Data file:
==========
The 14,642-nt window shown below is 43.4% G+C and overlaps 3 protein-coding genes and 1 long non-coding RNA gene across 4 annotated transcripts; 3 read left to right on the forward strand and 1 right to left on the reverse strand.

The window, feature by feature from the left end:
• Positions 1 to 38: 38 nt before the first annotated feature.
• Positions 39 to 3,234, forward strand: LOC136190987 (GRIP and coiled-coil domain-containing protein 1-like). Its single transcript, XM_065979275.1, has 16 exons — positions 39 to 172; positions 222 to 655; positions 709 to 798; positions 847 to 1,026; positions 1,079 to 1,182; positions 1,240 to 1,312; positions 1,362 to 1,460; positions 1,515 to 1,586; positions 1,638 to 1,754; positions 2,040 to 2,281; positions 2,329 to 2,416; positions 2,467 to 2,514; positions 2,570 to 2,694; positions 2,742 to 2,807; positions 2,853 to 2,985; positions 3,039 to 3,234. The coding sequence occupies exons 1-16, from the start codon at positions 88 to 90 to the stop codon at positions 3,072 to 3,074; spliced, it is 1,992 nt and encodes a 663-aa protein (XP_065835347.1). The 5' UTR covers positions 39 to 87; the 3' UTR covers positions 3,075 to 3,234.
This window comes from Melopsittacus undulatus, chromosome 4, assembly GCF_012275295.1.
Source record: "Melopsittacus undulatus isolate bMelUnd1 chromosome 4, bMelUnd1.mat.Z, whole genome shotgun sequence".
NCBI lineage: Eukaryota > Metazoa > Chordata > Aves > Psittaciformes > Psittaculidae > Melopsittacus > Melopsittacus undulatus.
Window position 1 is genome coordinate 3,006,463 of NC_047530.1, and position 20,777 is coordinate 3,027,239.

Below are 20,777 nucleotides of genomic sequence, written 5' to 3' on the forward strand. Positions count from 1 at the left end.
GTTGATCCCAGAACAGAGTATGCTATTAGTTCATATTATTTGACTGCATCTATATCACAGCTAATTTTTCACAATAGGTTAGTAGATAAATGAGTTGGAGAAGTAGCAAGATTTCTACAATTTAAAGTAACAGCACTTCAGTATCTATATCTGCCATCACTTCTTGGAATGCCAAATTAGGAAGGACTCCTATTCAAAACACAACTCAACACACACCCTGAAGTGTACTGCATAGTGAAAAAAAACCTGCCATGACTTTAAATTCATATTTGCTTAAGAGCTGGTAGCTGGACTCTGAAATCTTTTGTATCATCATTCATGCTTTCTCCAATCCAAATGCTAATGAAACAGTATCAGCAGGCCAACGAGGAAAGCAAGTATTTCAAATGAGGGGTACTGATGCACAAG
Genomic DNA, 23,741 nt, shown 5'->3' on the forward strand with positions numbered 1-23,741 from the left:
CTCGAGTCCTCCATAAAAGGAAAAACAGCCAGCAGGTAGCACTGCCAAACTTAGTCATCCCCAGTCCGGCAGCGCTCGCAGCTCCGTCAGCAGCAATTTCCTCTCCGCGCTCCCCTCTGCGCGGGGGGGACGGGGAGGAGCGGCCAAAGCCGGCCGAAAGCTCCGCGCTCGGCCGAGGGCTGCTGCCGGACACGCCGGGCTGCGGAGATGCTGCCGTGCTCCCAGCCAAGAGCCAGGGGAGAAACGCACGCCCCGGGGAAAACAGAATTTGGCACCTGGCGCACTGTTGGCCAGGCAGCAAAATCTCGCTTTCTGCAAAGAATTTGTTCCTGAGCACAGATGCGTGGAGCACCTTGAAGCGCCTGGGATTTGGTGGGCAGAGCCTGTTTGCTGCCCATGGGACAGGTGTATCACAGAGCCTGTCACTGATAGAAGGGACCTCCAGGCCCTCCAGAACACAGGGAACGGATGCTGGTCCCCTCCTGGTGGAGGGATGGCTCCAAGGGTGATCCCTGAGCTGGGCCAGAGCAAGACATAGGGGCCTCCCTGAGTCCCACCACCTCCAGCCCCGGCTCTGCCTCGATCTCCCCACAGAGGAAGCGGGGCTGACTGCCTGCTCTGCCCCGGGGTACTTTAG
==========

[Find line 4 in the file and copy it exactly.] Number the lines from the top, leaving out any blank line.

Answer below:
• Positions 39 to 3,234, forward strand: LOC136190987 (GRIP and coiled-coil domain-containing protein 1-like). Its single transcript, XM_065979275.1, has 16 exons — positions 39 to 172; positions 222 to 655; positions 709 to 798; positions 847 to 1,026; positions 1,079 to 1,182; positions 1,240 to 1,312; positions 1,362 to 1,460; positions 1,515 to 1,586; positions 1,638 to 1,754; positions 2,040 to 2,281; positions 2,329 to 2,416; positions 2,467 to 2,514; positions 2,570 to 2,694; positions 2,742 to 2,807; positions 2,853 to 2,985; positions 3,039 to 3,234. The coding sequence occupies exons 1-16, from the start codon at positions 88 to 90 to the stop codon at positions 3,072 to 3,074; spliced, it is 1,992 nt and encodes a 663-aa protein (XP_065835347.1). The 5' UTR covers positions 39 to 87; the 3' UTR covers positions 3,075 to 3,234.